The contest to build the US Air Force's next-generation jet combat trainer aircraft has come to an end, with Boeing winning the US$9.4 billion contract to build the T-X jet. Along with partner Saab, Boeing will supply the Airforce with 351 jets, 46 simulators and assorted ground equipment to replace the Air force's half-century old fleet of T-38 trainers.
Boeing say the announcement allows it and Saab to begin placing orders with suppliers as they ramp for full production. The T-X is scheduled to enter service sometime around 2024 and the initial order of 351 airframes could expand to as many as a thousand.
So far, two prototypes have been built and flown as part of the competition, which included companies like Leonardo, Lockheed Martin, KAI, Northrop Grumman, BAE Systems, Sierra Nevada, TAi, Stavatti, and Textron AirLand.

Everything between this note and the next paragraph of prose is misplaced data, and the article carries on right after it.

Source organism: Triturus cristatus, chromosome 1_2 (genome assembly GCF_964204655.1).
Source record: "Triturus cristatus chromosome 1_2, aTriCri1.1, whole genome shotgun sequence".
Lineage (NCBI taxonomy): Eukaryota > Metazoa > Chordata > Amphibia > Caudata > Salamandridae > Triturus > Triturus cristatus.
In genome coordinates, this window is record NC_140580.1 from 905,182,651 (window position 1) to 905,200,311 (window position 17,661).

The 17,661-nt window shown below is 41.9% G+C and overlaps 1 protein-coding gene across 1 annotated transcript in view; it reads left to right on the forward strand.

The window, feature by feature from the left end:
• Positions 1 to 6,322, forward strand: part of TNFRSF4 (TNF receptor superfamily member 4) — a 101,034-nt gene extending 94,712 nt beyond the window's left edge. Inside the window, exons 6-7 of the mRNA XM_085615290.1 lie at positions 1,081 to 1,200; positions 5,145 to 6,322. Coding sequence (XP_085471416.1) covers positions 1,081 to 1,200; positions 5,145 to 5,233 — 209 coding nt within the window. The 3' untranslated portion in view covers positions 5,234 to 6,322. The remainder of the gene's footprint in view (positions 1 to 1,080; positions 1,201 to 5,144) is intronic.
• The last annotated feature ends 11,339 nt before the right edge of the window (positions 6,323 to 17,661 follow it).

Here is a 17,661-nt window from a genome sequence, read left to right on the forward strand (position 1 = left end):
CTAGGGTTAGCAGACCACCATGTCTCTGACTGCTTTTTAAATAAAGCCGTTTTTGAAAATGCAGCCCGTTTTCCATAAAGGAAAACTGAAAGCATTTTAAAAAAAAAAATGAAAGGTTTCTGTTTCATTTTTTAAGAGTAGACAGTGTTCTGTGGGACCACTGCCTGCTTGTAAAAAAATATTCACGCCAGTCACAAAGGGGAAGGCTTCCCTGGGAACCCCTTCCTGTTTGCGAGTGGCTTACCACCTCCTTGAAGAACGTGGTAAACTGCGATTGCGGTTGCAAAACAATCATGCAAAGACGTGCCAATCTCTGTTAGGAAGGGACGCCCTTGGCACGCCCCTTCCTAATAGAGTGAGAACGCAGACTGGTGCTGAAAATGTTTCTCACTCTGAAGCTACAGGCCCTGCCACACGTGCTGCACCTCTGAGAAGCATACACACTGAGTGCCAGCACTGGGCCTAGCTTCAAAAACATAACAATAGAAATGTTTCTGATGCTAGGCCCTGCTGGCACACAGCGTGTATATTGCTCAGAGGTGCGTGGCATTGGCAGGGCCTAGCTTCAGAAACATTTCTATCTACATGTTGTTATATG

The Boeing T-X has twin tails derived from Boeing's F/A-18 for greater maneuverability and a high angle of attack, stadium seating, and an advanced cockpit with embedded training systems. It has the ability to blend with state-of-the-art ground-based training and is billed as being maintenance-friendly in anticipation of decades of service.
"Today's announcement is the culmination of years of unwavering focus by the Boeing and Saab team," says Leanne Caret, president and CEO, Boeing Defense, Space & Security. "It is a direct result of our joint investment in developing a system centered on the unique requirements of the US Air Force. We expect T-X to be a franchise program for much of this century."
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